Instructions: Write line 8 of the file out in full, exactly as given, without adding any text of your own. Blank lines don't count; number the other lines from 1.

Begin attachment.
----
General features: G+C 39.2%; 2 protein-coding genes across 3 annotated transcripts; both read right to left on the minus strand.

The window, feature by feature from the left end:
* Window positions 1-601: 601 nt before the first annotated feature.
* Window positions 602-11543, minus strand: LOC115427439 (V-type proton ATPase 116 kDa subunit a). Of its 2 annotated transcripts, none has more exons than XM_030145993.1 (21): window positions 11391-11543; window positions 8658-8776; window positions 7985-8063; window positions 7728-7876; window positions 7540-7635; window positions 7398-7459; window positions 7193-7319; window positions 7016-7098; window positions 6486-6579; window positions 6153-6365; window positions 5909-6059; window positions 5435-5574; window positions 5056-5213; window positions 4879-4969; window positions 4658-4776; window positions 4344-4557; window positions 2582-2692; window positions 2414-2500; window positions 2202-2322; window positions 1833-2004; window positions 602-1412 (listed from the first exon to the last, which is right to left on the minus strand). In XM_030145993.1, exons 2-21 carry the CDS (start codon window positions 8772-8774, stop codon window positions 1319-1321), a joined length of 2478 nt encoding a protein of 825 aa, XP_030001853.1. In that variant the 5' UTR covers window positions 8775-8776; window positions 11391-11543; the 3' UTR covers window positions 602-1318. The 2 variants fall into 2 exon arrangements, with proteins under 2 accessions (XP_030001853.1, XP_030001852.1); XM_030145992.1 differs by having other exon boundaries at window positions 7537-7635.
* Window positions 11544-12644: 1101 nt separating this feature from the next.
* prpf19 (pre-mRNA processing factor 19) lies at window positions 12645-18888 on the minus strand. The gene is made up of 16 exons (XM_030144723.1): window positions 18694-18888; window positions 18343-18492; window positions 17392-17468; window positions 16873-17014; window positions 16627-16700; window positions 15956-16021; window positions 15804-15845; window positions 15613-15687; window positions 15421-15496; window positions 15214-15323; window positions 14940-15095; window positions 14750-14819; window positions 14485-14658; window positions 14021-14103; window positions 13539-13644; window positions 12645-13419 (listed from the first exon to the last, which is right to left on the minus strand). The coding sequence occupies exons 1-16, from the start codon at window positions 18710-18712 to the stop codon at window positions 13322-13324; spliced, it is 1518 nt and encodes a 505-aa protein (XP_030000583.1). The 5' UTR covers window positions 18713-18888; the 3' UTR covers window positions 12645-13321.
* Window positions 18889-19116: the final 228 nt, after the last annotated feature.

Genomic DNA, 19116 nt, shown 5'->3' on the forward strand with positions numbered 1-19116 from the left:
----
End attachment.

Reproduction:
Genomic DNA, 19116 nt, shown 5'->3' on the forward strand with positions numbered 1-19116 from the left: